To read Part I, click HERE
I woke up early the next day, our first morning in the Yosemite backcountry. The rising and setting of the sun dictate daily habits out here so first light was my cue to get out of my sleeping bag. It had cooled off overnight and at this early hour only a few rays of sunlight were penetrating through the trees to our campsite.
I stepped outside of my tent and began the morning routine. Walk down to the river to get some water. Back to camp. Set up the stove and put on a pot of river water. Breakfast out here was almost always the same; Oatmeal, granola, and peanut butter alongside a cup of Starbucks instant coffee. It’s hot, filling, and takes minutes to make. Whatever backpacking innovations come in the next 100 years, I doubt that anyone will be able to improve on the oatmeal breakfast.
I found myself a widening patch of sunlight and sat down to eat. Before long everyone was up and moving around camp. The morning conversation turned to the unexpected developments from the day before.
What is to Be Done?
“I think that Matt and I should go back down to find my parents.” Sarah suggested. “They have a lot of our food plus the map.”
When we left yesterday it hadn’t seemed important to pay attention to who was carrying what. We took it for granted that after our hike we would all be in the same place. Now that only four of us had arrived we found several key items were missing.
“That’s fine with us,” replied Monica. “I’d like a day of rest after that hike yesterday.” She looked down at the heel of her bare foot, chafed raw from the nonstop uphill march the other day.
Sam nodded in agreement. “Sure. I can get the hammocks set up and maybe check out the area with Monica.” he said.
Sam and Monica were both strong and experienced hikers, but everyone was suffering a little bit from the previous day. They agreed to take care of camp chores so that Sarah and I could descend down the trail and get some information on her parents.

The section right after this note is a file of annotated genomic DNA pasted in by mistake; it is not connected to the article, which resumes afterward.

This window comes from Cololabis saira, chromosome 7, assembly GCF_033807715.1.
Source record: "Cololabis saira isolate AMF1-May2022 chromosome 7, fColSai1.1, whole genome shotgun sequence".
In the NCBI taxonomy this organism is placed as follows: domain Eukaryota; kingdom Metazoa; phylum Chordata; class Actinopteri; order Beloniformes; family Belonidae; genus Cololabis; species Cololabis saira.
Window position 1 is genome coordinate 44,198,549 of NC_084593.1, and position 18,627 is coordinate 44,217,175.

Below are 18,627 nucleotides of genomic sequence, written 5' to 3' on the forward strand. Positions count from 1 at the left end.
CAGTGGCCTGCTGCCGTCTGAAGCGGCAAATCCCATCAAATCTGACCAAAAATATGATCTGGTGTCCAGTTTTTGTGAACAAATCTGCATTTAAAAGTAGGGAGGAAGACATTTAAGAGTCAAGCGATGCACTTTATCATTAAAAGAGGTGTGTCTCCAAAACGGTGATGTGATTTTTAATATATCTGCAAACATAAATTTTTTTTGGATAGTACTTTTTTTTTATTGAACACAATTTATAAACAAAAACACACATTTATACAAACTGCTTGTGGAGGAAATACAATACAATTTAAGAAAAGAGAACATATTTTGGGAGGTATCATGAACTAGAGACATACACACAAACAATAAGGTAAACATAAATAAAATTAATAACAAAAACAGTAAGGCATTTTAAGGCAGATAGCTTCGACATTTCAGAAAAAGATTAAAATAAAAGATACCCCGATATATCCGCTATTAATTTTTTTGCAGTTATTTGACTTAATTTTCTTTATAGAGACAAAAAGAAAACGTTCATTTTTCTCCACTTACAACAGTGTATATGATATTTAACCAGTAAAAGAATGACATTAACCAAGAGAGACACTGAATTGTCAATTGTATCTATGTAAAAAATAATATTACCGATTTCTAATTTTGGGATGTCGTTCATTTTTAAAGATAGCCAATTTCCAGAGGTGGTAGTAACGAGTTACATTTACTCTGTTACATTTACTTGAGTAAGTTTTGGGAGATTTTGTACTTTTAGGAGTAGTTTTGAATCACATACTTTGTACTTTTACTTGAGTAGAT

Sarah and I started preparing for our hike back down the mountain. I emptied my backpack of everything except for a few essential day hike items; Snacks, sunscreen, and several liters of water.
We got moving early to beat the midday sun. Moving downhill with light packs made the hike down feel like nothing. We breezed past the peak of Chilnualna Falls and made quick work down the switchbacks. At this rate we would be back at the parking area in just a couple hours.
Suddenly out in front of us a lone hiker waved and called out in our direction. He had trekking poles and a large pack and was moving steadily up the trail towards us. It was Tom!
“Hey I came up to bring you your food! I’ve got your stuff that was in our packs,” he said.
I couldn’t believe it. Tom had gotten an early start than us and had nearly made it up to our campsite. He approached us with a big smile and Sarah gave her dad a hug.
“Thank you so much for coming up, I was worried about you and mom all last night,” Sarah said.
Tom smiled from ear to ear, clearly glad to see that we hadn’t suffered from lack of supplies.
“C’mon we’ll lead you to our campsite,” said Sarah. “It’s just a little ways up the trail.”
Back at our campsite, Tom had a drink of water and a bite to eat.
“You kids sure picked a good one.” He looked around with satisfaction at the campsite we had found.
Tom explained to us that the previous days hike had been much harder than he or Sue had expected. The very first bit of trail had been an unusually steep section running right next to a cascading waterfall.
“I think that unnerved your mother a little bit,” Tom explained to Sarah.
We all nodded in understanding as Tom continued with the story:
“I took her water and tennis shoes in my bag after that that but then my pack weighed damn near 100 pounds! When we stopped for a break I just about tipped over. That’s when your mother and I decided to turn back.”
It occurred to me that Chilnualna Falls may have been so easy to get because of the difficulty in getting up. I probably should have done a little but more research before reserving here.
We all thanked Tom and sent him back down the mountain with some of our unwanted items. Before parting we arranged a rendevous point so that we could meet up again on our way out of the backcountry. With that we were once again on our own at the top of Chilnualna Falls.